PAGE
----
Everybody says it.
Most people believe it.
The banks don’t care.
When you need money they won’t lend it to you.
When you don’t need money they will lend it to you.
Two stories from clients in the past month:
One is growing steadily and will soon hit a $7 million revenue target. He has a pipe-line full to the brim with, I’m not kidding, $15 million to $20 million in deals that can be executed in the next 12 months. Will the bank help him to provide materials purchase financing? NO.
Now, there are some details like that fact that his line of credit is maxed out already and that for years he has been plowing earnings back into the business to grow. But, even if you saw the entire financial picture like the bank would, it does not change the fact that he has actually almost $20 million in real contracts – and they won’t advance him a penny.
The other company is pre-revenue. They have a new building material that is specified in all the building codes. It is so green that an emerald looks pale next to it. And they actually have builders ready to do a paid test leading to multi-year contracts.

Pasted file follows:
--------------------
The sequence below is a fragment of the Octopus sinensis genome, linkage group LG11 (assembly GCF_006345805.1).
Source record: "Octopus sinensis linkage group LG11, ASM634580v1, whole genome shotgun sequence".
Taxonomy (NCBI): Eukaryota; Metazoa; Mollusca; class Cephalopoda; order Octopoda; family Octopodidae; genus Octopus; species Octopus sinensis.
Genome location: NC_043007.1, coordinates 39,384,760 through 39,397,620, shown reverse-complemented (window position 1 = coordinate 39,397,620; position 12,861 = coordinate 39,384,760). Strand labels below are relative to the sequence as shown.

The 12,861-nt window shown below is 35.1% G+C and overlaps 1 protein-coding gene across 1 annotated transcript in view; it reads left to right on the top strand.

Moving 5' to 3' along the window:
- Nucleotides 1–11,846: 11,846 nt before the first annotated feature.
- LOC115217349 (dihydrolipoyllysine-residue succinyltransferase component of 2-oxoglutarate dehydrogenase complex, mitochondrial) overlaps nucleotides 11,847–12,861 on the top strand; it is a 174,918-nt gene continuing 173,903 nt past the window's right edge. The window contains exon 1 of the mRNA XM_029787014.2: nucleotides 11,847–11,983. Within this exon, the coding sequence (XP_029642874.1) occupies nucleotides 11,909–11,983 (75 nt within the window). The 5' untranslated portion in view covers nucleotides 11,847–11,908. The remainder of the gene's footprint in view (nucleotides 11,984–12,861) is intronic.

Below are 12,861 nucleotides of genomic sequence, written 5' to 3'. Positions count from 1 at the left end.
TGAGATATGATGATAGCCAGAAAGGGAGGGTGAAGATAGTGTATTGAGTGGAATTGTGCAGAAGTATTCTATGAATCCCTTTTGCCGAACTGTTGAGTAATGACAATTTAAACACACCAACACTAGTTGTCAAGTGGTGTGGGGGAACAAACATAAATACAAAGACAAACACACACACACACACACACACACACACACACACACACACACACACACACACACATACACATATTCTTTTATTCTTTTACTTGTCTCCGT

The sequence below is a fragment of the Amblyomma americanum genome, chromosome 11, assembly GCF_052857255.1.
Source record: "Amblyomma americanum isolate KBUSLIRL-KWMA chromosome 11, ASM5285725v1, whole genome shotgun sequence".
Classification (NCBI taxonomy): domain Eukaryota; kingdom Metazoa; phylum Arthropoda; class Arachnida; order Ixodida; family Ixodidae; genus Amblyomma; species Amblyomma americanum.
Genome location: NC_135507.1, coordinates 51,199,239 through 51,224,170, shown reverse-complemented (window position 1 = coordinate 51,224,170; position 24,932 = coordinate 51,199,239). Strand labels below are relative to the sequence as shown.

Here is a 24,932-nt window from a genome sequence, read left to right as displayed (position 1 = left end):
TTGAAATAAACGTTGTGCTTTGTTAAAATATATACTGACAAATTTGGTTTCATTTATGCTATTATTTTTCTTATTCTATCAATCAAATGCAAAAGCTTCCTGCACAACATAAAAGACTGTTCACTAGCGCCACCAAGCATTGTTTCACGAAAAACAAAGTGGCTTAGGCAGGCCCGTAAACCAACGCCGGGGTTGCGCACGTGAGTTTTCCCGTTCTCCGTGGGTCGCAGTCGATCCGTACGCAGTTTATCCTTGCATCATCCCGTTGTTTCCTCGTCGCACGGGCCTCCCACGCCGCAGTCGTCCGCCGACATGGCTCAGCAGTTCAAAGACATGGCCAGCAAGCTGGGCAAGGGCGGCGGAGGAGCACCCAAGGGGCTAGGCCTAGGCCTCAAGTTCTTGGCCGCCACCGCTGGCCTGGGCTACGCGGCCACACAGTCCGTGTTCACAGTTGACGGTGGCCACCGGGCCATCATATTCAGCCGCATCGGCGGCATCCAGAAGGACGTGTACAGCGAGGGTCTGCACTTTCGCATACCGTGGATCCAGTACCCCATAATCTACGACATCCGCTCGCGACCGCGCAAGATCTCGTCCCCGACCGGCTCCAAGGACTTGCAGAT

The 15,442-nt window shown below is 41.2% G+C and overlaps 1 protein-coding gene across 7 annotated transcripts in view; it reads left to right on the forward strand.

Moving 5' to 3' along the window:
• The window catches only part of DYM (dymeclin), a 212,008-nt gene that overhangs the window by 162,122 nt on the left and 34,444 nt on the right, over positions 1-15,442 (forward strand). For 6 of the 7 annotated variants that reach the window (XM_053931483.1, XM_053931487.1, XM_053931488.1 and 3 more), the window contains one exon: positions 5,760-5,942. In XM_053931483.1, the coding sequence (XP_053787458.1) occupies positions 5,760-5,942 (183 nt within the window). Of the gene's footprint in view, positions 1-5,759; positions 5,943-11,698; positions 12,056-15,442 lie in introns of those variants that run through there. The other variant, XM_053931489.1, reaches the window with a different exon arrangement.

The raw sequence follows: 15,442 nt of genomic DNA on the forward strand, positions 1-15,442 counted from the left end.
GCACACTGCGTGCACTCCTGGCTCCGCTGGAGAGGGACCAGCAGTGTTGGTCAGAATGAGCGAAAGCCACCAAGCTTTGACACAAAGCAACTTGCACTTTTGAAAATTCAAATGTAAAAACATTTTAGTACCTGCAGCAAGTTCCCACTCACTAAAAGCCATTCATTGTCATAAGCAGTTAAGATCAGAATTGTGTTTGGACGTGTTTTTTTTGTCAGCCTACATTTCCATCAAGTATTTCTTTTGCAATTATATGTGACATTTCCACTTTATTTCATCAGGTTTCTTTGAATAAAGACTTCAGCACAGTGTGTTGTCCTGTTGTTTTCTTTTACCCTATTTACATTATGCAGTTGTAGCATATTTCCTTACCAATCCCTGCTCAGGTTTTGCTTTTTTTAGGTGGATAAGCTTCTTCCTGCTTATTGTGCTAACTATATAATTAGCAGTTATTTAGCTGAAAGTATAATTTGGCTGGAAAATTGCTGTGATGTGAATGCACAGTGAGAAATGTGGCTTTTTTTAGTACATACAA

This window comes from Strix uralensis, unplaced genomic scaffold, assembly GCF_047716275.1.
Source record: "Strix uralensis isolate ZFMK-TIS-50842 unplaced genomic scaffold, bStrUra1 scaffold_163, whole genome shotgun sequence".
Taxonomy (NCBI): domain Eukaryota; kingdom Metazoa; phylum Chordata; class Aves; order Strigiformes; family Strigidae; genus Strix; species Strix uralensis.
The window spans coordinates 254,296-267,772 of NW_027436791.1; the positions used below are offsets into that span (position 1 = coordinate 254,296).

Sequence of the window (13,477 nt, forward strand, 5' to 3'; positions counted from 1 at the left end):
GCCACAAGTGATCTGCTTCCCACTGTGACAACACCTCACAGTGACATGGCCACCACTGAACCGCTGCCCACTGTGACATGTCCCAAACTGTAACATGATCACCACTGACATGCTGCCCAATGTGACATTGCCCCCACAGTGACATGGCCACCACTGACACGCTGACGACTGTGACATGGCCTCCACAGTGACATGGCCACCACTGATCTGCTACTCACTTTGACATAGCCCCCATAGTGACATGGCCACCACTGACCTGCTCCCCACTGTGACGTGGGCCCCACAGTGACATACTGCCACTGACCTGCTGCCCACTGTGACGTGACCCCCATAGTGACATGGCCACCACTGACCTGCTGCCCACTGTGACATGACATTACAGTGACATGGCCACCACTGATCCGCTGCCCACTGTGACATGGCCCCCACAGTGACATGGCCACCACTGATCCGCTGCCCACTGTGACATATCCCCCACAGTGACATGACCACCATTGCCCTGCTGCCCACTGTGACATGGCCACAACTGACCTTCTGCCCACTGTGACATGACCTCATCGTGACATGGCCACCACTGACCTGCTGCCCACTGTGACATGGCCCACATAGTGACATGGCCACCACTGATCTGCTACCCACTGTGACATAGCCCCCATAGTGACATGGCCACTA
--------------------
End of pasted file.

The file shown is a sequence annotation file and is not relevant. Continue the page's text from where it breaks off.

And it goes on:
But the bridge financing request they made for a really small amount was denied – partly because of credit report troubles from past struggles to develop the product in the first place, using their entrepreneurial spirit and literally risking it all. They fought the good fight and are now at first down on the one-yard line in a tie game. But they will not advance him a penny.
You might accuse me of bias in favor of my clients. You might accuse me of leaving out some vital fact. You might accuse me of glossing over the details.
I am being 100% objective. These two businesses have actual customers wanting to buy their products.
But the message in each case is – no thanks. We want you to be “in-revenue” before we finance you. Well, how do I get into revenue if I’ve used all my resources to get to this point and you won’t help me move it across the line?
My question: How did we get into this situation?
Two things happened:
It’s true. If you need money you can’t get it. If you don’t need it they will keep forcing it on you.
This is a far cry from how my grandfather was treated. A new Polish immigrant working in his fifth year in a hotel service industry job in a high-class railway hotel of that era, he scored a loan from a banker who saw his diligence, realized the depth of his character, saw that he was focused on raising his family in his new country.
The banker took character into account and gave him a loan. That act launched a multi- generation business that provided financially for many decades.
My grandfather trusted his banker who in turn trusted him.
How is it that we have lost that?
Can a “Catholic Economy” change this? Absolutely. Ask yourself: Why can’t we finance an early stage business or start-up in our parish using creative models like a “parish credit union”? Why not indeed?
God bless you, your family, and your works. You can be Catholic and successful in business. Believe it.